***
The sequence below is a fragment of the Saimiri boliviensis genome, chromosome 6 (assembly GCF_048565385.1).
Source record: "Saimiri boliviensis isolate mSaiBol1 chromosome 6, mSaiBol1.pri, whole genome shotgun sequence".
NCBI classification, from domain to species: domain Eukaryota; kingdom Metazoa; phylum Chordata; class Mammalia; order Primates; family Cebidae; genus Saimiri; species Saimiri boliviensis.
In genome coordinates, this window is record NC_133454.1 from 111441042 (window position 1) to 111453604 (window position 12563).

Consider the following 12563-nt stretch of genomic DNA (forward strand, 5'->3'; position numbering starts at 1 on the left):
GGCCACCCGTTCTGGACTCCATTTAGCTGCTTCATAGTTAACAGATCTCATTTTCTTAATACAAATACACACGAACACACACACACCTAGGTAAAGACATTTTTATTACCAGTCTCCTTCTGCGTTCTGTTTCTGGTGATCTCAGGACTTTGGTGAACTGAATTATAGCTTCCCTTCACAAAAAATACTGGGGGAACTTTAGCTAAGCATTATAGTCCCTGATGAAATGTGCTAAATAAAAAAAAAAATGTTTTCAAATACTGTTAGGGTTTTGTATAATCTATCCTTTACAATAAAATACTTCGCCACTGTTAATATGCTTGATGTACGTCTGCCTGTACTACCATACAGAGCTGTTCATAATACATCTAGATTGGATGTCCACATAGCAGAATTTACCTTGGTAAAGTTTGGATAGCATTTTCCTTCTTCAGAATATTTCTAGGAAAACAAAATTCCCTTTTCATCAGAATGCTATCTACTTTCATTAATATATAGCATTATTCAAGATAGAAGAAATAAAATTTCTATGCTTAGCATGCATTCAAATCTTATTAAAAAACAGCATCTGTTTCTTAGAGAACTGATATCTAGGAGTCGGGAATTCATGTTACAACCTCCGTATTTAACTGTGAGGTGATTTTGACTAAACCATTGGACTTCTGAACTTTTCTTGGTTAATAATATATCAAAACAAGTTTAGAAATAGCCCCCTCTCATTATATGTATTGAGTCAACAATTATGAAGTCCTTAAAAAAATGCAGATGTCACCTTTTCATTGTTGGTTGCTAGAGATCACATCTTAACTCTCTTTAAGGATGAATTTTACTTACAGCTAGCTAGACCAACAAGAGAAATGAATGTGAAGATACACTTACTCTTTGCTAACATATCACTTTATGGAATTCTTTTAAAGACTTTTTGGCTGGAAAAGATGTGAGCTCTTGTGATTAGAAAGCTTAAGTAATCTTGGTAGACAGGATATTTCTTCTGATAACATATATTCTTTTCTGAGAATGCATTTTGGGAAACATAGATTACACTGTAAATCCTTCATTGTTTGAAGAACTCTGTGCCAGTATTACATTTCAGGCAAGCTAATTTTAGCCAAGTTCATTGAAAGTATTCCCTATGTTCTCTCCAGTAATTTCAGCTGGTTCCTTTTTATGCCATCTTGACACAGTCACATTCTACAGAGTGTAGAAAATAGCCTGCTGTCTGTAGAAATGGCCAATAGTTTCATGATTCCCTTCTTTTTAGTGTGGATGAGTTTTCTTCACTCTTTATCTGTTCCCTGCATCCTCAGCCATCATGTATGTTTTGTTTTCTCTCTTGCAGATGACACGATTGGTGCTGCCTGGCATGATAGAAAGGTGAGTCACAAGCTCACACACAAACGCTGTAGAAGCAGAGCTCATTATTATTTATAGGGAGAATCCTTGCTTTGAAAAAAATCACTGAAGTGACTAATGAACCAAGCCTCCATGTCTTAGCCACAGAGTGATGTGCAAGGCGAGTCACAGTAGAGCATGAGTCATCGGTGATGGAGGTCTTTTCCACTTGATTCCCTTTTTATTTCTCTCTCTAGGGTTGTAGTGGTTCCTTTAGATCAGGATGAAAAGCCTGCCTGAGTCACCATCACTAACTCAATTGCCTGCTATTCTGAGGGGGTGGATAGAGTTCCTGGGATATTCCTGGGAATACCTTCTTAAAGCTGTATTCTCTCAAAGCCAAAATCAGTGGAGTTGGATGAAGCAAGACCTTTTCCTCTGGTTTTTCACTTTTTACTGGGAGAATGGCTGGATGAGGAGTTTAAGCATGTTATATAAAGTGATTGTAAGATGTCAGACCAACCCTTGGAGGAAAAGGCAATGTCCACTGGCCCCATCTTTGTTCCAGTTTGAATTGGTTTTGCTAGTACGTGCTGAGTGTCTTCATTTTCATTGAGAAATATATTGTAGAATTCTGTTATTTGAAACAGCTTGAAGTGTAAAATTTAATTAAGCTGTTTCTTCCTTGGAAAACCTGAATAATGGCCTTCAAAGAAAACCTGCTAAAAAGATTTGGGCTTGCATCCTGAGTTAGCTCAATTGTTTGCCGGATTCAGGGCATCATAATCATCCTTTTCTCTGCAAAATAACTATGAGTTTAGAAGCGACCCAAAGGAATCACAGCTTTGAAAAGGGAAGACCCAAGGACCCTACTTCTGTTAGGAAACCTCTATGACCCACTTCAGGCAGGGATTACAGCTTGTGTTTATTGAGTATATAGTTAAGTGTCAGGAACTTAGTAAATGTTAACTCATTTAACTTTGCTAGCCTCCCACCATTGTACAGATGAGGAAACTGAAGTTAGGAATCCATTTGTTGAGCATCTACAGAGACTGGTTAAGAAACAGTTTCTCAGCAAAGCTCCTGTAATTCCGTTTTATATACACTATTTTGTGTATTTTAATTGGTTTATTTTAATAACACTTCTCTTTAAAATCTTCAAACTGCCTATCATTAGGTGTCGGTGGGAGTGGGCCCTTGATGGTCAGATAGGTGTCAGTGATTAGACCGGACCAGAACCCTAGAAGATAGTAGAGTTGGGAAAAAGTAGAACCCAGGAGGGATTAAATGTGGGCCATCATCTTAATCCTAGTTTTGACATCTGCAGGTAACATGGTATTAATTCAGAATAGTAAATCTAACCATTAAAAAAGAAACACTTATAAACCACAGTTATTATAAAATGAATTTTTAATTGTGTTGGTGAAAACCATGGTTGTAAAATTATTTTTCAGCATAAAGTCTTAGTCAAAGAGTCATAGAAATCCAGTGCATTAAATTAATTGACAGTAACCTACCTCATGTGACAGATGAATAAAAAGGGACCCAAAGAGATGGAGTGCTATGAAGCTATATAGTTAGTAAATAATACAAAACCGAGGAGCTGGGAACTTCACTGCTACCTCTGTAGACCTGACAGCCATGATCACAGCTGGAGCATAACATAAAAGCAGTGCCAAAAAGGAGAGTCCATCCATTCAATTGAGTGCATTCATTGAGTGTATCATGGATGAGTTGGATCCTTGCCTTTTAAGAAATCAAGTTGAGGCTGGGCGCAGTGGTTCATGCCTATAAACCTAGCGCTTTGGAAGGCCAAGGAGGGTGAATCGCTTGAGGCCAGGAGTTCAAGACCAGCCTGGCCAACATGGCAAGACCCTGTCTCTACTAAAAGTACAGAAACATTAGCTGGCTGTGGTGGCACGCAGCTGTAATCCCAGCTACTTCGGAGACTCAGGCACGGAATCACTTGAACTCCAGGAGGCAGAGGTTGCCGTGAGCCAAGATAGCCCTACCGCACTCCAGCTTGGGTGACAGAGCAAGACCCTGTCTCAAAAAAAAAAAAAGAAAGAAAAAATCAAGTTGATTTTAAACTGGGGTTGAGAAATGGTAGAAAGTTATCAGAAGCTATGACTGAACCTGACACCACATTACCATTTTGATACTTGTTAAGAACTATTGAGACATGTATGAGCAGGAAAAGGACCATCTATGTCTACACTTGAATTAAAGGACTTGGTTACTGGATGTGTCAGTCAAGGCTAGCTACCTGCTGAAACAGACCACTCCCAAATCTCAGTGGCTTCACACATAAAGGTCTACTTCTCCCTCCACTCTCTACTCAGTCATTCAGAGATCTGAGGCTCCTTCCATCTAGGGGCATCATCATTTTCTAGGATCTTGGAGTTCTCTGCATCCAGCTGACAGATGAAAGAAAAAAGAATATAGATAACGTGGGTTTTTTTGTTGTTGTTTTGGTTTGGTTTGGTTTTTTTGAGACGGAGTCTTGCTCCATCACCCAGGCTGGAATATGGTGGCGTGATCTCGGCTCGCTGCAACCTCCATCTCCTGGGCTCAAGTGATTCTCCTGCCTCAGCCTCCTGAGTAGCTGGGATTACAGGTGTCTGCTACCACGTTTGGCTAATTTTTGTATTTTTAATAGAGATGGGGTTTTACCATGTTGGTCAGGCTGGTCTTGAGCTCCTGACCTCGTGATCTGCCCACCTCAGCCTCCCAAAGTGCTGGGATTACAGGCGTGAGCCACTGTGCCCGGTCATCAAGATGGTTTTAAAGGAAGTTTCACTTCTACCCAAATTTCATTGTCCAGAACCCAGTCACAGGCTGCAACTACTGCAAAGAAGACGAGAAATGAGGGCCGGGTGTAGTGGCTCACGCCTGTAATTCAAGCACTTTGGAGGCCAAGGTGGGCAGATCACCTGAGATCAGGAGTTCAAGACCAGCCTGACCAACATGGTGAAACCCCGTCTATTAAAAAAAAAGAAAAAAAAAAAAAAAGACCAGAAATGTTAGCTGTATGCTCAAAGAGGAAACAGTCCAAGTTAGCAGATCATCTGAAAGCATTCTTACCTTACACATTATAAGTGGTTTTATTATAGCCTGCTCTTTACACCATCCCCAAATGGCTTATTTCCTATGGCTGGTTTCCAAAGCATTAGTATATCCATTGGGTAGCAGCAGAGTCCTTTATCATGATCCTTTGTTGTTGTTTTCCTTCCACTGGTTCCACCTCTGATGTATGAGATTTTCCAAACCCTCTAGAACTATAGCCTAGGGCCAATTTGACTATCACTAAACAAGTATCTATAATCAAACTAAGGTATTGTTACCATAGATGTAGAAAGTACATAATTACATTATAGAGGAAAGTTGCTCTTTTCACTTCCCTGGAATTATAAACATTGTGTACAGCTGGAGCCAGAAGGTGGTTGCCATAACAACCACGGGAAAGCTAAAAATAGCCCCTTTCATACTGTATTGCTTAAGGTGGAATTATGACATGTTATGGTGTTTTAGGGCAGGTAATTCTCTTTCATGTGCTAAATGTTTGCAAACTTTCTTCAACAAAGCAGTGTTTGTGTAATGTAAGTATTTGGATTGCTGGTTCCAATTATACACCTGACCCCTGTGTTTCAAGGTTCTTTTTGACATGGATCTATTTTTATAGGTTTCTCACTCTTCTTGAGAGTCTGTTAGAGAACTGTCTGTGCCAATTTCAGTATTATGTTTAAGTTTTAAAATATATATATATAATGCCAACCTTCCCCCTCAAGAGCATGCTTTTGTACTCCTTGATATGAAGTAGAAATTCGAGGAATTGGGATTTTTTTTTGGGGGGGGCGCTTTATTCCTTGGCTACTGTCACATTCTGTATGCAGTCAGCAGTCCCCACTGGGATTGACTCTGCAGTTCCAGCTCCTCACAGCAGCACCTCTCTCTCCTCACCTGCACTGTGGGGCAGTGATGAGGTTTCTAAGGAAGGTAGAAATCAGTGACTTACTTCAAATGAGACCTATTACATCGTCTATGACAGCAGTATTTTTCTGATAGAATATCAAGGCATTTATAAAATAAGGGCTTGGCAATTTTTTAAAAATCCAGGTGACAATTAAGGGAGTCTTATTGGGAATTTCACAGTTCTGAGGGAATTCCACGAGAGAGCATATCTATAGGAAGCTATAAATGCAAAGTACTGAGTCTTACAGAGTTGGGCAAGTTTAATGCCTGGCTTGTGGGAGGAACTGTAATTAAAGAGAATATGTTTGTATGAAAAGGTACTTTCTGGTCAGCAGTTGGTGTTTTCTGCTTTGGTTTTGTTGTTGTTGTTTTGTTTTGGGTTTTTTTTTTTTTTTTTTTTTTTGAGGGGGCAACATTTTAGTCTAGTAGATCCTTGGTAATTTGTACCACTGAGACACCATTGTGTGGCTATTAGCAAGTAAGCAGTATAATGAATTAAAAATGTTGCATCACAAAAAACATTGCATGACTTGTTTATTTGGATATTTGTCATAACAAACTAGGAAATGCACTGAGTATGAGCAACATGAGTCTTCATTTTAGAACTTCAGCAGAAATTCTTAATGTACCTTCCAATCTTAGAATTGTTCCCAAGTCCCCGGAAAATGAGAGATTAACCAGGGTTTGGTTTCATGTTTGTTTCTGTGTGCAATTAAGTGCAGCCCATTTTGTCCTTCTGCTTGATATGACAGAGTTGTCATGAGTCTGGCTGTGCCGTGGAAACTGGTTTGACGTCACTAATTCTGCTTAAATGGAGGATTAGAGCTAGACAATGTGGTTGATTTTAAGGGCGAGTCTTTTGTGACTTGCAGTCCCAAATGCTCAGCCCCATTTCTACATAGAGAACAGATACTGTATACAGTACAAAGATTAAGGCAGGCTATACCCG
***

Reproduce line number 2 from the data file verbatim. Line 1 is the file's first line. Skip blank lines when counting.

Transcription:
Source record: "Saimiri boliviensis isolate mSaiBol1 chromosome 6, mSaiBol1.pri, whole genome shotgun sequence".